Orlando is a great destination, but traveling there is costly, she said.
Georgia fans can drive the 455 miles to Orlando in under eight hours. The drive from Lincoln is 1,400 miles, nearly 23 hours. Round-trip airfares Friday from Omaha to Orlando were starting at about $860. Flying from Atlanta costs half that.
A survey of Internet ticket outlets Friday showed tickets in the nosebleed sections, high in the corner of the stadium, were going for as low as $11 on StubHub and $17 from CheapTickets.
The Nebraska Alumni Association is sending about 170 fans, a “slight decline” from last year, according to Shannon Sherman, association spokesperson.
Some are repeat travelers from last year, she said.
“I think Orlando's just a great destination, and the Capital One Bowl is a great game, and there's an exciting opponent,” she said. “So there are things that people are looking forward to, even those who are going for the second time.”
In addition to the trip, the alumni group will be co-hosting with the Nebraska Athletic Department Monday's pre-game Husker Huddle, featuring Tom Osborne's last speech as athletic director. The Orlando event will feature the Cornhusker Marching Band and the NU Spirit Squad, plus Herbie Husker and Lil' Red.
Sherman said they expect fewer fans at the event than last year, but still about 600 people.
Vicki Grieser, group travel manager for Travel and Transport in Omaha and Lincoln, said her agency teamed with other travel agencies this year to send one airplane that seats 135 to 140 people. It was to fly out this morning, and travelers were to stay at the Peabody Hotel, where the team is booked.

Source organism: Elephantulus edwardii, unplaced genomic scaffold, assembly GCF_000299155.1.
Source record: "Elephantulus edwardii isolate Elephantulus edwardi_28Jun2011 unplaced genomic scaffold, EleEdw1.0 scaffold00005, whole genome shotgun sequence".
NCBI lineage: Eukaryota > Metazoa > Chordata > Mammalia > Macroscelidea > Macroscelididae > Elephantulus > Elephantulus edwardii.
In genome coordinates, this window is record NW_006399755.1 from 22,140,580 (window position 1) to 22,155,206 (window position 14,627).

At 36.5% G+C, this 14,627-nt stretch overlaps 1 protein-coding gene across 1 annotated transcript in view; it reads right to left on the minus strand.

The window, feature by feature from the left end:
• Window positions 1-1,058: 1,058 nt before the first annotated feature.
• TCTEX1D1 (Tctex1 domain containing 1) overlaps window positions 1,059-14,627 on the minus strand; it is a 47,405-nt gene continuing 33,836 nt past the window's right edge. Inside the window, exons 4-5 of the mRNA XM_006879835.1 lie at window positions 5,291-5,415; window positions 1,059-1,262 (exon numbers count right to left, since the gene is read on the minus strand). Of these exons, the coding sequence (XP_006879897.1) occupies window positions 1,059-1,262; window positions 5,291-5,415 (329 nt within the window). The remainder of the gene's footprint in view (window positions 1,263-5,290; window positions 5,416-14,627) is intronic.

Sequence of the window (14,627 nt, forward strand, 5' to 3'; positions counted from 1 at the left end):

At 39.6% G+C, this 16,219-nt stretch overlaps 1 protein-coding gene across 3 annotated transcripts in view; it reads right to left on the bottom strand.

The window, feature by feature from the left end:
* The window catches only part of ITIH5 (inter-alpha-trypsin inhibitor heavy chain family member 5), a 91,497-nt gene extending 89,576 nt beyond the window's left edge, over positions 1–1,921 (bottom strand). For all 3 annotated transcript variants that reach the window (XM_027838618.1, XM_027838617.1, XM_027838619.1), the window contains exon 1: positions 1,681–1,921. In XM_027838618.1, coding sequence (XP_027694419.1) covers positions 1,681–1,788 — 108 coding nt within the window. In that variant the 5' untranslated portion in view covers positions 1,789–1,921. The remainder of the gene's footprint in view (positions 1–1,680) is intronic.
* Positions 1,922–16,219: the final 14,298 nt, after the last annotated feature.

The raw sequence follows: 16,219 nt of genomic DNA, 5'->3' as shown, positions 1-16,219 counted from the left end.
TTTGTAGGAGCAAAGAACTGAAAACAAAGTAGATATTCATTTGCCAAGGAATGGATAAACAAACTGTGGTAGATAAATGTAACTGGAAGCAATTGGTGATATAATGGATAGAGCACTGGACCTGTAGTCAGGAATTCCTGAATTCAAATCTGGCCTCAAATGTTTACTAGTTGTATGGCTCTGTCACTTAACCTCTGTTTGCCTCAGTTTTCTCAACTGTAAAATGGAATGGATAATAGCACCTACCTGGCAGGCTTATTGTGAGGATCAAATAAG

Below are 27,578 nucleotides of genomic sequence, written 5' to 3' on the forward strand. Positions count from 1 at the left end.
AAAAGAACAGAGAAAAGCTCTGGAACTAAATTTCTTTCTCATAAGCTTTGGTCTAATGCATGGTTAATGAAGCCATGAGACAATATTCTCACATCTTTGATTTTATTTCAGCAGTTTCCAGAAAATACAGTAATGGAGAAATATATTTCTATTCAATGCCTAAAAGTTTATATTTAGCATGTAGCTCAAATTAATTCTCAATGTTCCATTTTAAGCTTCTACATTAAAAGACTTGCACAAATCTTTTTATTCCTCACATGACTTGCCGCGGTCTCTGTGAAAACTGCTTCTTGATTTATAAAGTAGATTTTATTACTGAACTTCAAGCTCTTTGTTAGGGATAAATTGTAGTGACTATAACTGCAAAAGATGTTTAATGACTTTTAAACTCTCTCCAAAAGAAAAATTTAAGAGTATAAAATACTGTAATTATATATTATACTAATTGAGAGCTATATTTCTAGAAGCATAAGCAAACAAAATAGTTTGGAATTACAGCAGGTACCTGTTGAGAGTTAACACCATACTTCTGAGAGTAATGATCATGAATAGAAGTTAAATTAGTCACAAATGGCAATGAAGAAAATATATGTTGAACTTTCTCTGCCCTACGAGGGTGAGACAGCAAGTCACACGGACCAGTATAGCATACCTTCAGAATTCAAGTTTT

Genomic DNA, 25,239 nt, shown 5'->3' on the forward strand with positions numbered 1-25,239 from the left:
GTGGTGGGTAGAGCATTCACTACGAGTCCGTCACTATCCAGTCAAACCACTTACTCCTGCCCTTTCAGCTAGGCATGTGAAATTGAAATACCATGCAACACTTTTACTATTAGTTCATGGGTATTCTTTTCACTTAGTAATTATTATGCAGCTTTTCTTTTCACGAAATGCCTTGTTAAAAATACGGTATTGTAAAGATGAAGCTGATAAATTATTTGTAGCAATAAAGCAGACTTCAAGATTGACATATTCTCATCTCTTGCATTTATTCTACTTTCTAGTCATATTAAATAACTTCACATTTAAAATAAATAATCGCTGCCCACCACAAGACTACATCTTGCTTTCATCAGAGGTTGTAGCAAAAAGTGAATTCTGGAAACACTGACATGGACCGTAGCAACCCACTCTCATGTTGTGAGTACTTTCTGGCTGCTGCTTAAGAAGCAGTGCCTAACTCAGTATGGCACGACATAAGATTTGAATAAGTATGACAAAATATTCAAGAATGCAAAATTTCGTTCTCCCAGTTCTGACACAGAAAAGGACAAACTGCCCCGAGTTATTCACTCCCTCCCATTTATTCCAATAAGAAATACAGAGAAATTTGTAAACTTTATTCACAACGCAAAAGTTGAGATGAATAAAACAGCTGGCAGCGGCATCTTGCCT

Tour participation is “definitely lighter than last year,” she said, when they sent two charter airplanes.
“Now, Orlando's also one of those destinations people like to make a vacation out of,” she said. “So when they're looking at spending what they spend to get down there, I know a lot of people are going in early or maybe bought airline tickets on their own.”
Had Nebraska won a trip to the Rose Bowl, fans would have been much more excited, she said.
“I do know, from the amount of calls we had prior to the Wisconsin game, had it been the Rose Bowl, we probably would have had 500 people, at least, go, three or four plane loads,” she said.
Eddie Maddox, director of catering and convention services at the Peabody Hotel in Orlando, said there's always a dropoff when teams make consecutive trips.
But his hotel is full.
“Whether or not they're all fans of Nebraska, or just people who are enjoying the warm weather, the hotel will be sold out starting last night,” he said Friday.
For the Netz family, the game has extra significance. Their daughter Mallory, a senior on UNL's Scarlets Dance Team, is performing at her last bowl game.
Joining them on the trip are their three other children: Morgan, a UNL sophomore, Nicolette, a senior at Lincoln East High, and Nathan, a freshman at East.
Robin Netz said she loves the band, the spirit squad, the whole bowl experience. The Huskers' 10-3 record is nothing to be ashamed of, she said.
“My son plays football,” she said. “I understand on any given day a team can have a bad day. They're young kids, and I just think as Nebraskans, it's our team, we need to support them win or lose.”